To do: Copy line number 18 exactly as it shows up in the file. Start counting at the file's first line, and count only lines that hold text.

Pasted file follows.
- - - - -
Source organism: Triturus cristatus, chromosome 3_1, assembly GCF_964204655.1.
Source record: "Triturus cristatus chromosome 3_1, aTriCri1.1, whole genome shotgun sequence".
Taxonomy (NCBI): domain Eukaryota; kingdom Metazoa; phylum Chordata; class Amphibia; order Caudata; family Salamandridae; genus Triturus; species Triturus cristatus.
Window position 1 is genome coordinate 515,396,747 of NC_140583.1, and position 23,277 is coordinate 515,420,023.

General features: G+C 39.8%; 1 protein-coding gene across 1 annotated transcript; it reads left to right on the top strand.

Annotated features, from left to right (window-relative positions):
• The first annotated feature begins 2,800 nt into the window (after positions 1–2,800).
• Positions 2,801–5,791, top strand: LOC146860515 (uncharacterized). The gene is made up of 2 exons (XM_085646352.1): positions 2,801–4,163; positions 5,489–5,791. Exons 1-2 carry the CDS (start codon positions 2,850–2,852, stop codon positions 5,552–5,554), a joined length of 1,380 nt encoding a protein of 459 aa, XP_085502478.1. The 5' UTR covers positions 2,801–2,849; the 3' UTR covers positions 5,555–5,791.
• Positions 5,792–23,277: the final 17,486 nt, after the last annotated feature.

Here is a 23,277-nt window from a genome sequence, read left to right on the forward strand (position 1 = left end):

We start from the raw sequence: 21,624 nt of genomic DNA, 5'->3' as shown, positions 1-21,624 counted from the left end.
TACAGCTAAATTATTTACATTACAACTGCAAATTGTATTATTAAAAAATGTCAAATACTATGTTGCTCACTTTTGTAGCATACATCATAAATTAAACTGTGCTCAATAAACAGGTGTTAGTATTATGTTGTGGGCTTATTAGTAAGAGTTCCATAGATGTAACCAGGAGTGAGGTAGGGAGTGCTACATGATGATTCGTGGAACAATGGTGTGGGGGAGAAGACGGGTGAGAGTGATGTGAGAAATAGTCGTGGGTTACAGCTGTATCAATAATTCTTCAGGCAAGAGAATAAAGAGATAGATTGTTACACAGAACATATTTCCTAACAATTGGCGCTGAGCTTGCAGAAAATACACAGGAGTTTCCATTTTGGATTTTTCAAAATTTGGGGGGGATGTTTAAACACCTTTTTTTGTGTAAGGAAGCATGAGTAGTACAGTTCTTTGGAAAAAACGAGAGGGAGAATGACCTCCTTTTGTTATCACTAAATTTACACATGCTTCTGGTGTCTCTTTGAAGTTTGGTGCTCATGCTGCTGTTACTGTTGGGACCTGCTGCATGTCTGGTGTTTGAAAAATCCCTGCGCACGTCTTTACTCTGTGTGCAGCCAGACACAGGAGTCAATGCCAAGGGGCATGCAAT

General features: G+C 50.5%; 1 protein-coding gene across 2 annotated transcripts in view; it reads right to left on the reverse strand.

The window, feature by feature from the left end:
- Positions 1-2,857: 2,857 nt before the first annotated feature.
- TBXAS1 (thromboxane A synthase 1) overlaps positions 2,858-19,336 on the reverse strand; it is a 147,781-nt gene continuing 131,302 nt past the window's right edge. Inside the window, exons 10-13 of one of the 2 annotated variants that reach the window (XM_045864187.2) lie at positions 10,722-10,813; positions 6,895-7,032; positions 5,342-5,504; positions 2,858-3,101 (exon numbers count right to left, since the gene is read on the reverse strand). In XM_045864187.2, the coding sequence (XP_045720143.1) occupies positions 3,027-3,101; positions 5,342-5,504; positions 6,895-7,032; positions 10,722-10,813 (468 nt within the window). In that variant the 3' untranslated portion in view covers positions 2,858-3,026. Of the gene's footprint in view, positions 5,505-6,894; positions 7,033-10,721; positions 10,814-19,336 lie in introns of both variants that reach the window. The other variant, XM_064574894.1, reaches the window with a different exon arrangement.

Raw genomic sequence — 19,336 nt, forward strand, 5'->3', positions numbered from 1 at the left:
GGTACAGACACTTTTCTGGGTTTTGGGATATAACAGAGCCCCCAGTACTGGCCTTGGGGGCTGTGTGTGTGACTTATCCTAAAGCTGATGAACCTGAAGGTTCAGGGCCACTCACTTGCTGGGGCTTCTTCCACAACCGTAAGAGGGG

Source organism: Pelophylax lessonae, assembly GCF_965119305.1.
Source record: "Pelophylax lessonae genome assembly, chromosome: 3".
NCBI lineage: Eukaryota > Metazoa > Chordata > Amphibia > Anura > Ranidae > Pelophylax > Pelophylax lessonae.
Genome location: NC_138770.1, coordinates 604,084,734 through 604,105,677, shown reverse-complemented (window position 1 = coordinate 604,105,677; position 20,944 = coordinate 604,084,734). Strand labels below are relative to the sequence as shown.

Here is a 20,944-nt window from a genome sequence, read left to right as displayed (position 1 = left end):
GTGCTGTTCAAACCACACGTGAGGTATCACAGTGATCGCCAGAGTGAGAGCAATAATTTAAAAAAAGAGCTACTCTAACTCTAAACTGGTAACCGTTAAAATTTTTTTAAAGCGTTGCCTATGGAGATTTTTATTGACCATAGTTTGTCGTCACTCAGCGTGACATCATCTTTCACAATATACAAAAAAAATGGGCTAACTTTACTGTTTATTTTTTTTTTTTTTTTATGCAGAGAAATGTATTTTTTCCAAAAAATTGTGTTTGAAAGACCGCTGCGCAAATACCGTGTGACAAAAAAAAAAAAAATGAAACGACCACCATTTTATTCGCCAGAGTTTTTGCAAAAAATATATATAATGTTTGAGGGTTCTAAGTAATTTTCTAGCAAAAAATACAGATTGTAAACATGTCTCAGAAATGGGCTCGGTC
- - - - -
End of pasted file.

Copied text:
GGTACAGACACTTTTCTGGGTTTTGGGATATAACAGAGCCCCCAGTACTGGCCTTGGGGGCTGTGTGTGTGACTTATCCTAAAGCTGATGAACCTGAAGGTTCAGGGCCACTCACTTGCTGGGGCTTCTTCCACAACCGTAAGAGGGG